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groves of trees bearing palms, lemons, oranges and pomegranates. Elche’s botanic gardens are among Spain’s most spectacular. By the gate, a stall dispenses various palm-based temptations, from delicious dates to palm-leaf baskets. A little museum puts the oasis into historic context, its rear windows overlooking Arab irrigation canals that have kept the palms watered for a millennium. The arrival of the railway in the 19th

century brought industrialisation to Elche with one product soon taking over… yes ladies, fine leather shoes! With over 2,000 shoe businesses, Elche is arguably the footwear capital of the world and visitors have been known to visit just for the factory shops scattered around the outskirts. Another Elche icon is a striking image of a handsome woman sporting a headdress much like Princess Leia in the original Star Wars movie. This is

A taste of Tarragona

Tarragona, in the Catalan region of Costa Dorada, combines a superb coastline with rich history. Beach life is centred on the

resort of Salou, where star turns include tiny Cala Crancs, pine- backed Llarga and bustling Llevant. Away from the sand, however, architectural treasures beckon, with Roman memorials a plenty. The province’s eponymous city boasts a 2nd century coastal Amphitheatre and an ancient boardwalk known as Passeig Arqueologic, plus the remains of Santa Maria del Milagro, a church built by the Knights Templar, and a superb 13th century Cathedral. Just outside,

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the Dama d’Elx or the Lady of Elche, a masterpiece of early Iberian statuary believed to depict a 4th century BC priestess, which was discovered at the Neolithic site of L’Alcúdia two miles outside the town. The original statue sits in a Madrid museum but there’s much to enjoy in the town’s MAHE Archaeology Museum, carved out of the honey- stoned Palacio del Altamira. With appetites stimulated by our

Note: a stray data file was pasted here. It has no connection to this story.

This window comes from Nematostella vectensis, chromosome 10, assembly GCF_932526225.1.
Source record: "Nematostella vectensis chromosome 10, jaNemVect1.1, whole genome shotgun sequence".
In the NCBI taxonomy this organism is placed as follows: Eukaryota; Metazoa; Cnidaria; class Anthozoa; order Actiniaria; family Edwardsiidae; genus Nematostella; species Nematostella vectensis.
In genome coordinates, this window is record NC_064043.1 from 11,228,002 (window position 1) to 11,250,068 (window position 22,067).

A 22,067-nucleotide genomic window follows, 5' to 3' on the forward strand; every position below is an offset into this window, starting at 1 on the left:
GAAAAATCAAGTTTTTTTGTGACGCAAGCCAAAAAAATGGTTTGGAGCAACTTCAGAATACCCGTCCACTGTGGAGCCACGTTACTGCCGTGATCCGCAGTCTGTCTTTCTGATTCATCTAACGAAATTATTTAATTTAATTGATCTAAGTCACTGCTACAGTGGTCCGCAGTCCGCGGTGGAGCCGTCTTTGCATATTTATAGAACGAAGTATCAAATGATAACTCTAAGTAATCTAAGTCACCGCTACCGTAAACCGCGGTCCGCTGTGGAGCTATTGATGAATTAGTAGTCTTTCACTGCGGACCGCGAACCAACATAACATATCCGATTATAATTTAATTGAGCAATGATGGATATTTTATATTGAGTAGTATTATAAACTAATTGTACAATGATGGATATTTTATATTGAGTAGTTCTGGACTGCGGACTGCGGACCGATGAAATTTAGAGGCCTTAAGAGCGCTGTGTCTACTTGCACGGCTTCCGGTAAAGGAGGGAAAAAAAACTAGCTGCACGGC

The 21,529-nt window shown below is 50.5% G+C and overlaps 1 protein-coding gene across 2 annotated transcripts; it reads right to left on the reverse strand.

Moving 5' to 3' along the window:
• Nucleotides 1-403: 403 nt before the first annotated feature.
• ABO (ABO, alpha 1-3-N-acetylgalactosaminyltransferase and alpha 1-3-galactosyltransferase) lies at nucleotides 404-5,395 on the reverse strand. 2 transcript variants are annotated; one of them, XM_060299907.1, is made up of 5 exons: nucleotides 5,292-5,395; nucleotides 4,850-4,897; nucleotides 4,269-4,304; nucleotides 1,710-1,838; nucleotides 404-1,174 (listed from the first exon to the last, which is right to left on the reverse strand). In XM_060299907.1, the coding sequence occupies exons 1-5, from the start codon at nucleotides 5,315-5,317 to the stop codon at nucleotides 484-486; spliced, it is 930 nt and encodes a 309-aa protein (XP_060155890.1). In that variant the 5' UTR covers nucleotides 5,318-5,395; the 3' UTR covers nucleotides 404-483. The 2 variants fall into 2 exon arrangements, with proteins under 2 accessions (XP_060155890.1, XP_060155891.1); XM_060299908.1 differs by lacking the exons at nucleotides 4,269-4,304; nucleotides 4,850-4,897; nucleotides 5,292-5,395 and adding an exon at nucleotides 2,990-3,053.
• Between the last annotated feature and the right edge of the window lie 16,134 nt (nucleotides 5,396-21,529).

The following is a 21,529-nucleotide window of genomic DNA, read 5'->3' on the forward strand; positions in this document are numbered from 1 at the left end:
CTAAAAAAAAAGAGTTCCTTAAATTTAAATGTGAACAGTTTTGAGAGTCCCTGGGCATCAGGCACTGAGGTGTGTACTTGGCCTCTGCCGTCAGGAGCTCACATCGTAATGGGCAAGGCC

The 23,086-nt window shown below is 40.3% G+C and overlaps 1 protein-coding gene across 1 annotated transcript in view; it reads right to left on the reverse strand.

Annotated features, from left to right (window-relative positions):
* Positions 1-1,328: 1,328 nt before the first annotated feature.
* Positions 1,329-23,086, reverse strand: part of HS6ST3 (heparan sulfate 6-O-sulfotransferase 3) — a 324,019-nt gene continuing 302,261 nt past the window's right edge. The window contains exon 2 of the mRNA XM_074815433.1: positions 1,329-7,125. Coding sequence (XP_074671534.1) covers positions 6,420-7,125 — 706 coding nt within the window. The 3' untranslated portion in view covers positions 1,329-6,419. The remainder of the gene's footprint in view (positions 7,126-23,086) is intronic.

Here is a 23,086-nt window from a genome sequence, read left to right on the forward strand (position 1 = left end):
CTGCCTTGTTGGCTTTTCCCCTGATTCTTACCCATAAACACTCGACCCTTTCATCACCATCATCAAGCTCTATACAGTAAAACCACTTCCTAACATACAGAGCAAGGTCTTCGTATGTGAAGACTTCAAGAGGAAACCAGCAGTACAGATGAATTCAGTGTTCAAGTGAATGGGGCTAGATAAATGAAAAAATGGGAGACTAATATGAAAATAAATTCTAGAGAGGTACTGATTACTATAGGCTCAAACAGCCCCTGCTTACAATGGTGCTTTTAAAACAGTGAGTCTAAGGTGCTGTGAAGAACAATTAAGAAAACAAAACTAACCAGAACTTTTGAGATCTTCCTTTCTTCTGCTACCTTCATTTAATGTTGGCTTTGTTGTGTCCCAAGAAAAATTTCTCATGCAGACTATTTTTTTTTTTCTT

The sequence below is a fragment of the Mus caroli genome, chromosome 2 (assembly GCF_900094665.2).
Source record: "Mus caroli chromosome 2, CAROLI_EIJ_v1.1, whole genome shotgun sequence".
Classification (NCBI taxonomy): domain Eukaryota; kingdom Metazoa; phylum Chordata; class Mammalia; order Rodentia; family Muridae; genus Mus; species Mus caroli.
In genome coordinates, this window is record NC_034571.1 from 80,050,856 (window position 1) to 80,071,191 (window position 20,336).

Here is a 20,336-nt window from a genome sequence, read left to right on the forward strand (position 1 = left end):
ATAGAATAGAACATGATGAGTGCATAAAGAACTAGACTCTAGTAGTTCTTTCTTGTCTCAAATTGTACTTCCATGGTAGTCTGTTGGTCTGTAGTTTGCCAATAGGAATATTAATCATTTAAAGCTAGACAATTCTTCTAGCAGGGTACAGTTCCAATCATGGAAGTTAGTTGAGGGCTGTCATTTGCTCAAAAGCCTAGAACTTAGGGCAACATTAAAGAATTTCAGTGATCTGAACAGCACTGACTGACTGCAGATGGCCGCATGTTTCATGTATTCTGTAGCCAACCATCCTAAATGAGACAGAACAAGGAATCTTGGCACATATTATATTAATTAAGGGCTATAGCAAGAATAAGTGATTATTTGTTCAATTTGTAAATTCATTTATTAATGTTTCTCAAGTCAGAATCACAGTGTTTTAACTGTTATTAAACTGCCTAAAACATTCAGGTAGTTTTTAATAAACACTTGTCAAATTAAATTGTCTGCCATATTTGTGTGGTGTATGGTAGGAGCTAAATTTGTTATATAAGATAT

exploration, we were glad to find Elche also has some excellent places to eat. For lunch we tucked into more delicious rice dishes while dinner at Mesón El Granaino offered a menu of rustic classics in a pretty traditionally-tiled dining room. After dinner, the adjacent bar area

proved ideal to toast the discoveries of the holiday — an elegant beachside city, a secret little island, plus Europe’s palm capital — all clustered together off the beaten tracks of the Costa Blanca.

the Aqüeducte de les Ferreres is another magnificent Roman testament and now a UNESCO site. Elsewhere in the province, visit

the fortified Cistercian monastery of Poblet and the 11th-century Santa Creu del Castell church in the pretty hilltop town of Calafell, while the busy town of Reus is known for its Modernist style — hardly surprising in the hometown of the legendary Gaudí.



Onagrup Club Ogisaka Garden (2928) Close to a sandy beach and having a spa, sauna, and two swimming pools, this resort offers many ways to relax. While the daily quayside fish auctions in nearby Denia are fascinating to watch.

Acuasol (2970) This resort is walking distance from the beach and also near the ancient town of Peñíscola with its 13th century castle. You can also enjoy excellent seafood at the fish market at the harbour.

Mar y Golf (2930) This resort sits on the edge of a golf course and is less than a mile from a wide, sandy beach. The lively town of Roquetas has many shops, restaurants and nightspots, while on resort a glass-domed pool is the perfect place to unwind.

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